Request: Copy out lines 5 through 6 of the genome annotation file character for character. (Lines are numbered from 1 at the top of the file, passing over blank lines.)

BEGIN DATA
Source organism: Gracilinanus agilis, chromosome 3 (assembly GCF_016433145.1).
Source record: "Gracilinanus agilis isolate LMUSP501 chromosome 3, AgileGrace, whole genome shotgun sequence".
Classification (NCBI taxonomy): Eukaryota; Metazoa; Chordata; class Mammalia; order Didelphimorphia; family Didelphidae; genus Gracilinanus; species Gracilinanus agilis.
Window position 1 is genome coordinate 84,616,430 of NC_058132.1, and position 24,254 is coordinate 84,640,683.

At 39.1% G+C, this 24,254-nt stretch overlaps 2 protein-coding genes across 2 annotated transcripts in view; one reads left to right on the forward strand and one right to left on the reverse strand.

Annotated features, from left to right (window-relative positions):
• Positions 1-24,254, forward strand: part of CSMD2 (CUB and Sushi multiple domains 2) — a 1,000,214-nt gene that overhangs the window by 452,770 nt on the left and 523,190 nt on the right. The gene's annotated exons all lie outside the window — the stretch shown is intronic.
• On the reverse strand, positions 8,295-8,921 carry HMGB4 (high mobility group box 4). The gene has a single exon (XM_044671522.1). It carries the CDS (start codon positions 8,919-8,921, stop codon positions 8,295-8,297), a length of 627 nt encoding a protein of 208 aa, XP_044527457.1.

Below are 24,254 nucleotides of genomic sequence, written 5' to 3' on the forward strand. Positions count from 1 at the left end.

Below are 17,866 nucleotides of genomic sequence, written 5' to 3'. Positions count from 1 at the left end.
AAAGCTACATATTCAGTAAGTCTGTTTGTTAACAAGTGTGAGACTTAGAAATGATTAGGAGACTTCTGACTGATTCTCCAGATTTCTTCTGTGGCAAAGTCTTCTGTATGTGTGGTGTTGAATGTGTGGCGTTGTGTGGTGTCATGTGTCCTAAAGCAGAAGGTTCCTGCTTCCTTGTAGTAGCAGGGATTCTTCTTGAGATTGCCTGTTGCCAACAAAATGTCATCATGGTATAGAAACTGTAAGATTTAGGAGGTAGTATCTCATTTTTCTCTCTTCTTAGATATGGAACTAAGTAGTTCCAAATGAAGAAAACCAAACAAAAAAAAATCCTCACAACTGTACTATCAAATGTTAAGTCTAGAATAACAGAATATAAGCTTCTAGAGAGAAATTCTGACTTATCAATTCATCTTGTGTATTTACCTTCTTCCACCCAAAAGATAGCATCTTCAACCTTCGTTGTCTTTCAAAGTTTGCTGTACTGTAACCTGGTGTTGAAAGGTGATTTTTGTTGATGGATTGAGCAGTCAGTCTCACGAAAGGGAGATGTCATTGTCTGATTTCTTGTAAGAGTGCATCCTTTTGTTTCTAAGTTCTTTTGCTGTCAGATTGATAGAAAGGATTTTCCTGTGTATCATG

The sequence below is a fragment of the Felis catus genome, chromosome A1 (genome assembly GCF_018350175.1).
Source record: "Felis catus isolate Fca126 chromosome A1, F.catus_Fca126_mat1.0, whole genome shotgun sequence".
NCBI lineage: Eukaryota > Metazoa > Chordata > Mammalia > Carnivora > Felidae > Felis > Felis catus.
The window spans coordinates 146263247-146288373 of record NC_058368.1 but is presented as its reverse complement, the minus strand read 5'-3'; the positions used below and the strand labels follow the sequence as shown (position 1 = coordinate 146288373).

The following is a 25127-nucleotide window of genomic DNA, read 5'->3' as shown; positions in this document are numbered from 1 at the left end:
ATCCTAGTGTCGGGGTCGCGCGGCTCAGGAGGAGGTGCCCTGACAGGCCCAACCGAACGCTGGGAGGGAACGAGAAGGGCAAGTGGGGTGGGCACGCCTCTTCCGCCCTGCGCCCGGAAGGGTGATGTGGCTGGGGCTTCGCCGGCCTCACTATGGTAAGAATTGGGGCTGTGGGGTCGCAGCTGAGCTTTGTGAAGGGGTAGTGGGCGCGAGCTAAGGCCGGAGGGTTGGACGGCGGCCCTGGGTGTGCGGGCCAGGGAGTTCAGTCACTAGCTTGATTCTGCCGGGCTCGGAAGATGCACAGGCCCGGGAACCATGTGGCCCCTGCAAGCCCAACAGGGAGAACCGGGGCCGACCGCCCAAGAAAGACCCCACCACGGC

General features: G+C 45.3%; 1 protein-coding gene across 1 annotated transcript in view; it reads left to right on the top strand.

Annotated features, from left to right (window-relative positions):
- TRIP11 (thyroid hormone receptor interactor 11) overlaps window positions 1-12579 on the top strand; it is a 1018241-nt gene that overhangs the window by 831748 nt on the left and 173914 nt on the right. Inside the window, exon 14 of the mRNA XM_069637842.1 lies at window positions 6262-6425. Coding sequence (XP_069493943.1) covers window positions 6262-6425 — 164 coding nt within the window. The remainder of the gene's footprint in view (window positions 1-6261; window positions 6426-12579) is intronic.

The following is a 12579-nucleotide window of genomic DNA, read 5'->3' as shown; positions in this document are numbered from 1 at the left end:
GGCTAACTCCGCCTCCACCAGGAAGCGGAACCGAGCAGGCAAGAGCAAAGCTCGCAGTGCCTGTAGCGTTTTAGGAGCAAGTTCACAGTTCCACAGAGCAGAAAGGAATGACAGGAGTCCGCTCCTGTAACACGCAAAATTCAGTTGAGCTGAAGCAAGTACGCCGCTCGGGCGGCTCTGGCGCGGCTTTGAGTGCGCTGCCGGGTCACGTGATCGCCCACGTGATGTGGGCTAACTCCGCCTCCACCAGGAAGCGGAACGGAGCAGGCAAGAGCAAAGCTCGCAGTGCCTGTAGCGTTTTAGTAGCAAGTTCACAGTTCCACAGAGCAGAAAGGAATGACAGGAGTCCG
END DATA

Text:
At 39.1% G+C, this 24,254-nt stretch overlaps 2 protein-coding genes across 2 annotated transcripts in view; one reads left to right on the forward strand and one right to left on the reverse strand.

Annotated features, from left to right (window-relative positions):